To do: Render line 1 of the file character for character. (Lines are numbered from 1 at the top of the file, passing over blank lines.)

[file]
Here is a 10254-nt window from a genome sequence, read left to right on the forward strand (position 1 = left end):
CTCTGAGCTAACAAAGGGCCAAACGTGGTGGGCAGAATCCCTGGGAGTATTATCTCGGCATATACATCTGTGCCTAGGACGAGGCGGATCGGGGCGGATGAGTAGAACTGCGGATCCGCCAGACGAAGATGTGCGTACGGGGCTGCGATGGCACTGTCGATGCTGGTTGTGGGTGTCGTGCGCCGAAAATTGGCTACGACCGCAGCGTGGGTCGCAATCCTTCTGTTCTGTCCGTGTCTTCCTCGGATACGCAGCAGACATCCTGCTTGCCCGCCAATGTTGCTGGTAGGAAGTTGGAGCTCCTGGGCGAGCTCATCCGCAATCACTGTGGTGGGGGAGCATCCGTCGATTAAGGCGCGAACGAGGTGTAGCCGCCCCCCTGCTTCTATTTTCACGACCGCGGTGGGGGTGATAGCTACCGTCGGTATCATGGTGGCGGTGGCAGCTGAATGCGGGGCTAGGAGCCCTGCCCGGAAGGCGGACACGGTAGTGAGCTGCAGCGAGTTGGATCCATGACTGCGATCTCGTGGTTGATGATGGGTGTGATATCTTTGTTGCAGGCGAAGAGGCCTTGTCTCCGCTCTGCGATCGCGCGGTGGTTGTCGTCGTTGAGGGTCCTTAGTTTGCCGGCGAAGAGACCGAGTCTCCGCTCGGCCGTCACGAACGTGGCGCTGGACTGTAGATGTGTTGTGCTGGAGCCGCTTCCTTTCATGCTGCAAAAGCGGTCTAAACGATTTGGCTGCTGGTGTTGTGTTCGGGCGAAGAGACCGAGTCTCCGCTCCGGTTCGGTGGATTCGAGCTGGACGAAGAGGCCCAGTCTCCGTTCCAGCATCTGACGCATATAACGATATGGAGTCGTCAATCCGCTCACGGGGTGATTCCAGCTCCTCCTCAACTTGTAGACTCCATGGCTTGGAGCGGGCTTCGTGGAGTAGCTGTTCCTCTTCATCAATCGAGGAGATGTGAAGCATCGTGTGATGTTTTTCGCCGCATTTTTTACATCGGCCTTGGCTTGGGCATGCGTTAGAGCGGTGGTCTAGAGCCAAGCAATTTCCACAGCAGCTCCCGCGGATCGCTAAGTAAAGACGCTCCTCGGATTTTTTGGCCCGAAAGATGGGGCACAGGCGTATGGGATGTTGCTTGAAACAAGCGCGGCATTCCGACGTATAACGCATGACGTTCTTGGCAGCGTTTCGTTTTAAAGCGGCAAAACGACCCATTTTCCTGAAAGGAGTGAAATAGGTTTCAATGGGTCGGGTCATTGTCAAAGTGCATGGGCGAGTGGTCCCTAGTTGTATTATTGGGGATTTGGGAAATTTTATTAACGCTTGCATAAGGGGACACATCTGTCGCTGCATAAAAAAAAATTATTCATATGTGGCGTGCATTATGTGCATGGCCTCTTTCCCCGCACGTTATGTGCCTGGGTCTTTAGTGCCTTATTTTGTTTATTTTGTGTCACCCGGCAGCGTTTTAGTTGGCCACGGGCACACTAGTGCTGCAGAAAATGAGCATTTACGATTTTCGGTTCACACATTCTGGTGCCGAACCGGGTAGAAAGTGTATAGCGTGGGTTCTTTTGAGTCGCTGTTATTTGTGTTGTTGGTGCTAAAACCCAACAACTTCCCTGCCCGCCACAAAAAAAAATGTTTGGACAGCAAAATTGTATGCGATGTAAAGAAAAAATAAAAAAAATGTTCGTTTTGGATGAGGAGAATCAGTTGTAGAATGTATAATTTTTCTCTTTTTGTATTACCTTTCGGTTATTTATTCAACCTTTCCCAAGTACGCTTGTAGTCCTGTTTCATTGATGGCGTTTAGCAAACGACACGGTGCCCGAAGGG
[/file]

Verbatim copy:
Here is a 10254-nt window from a genome sequence, read left to right on the forward strand (position 1 = left end):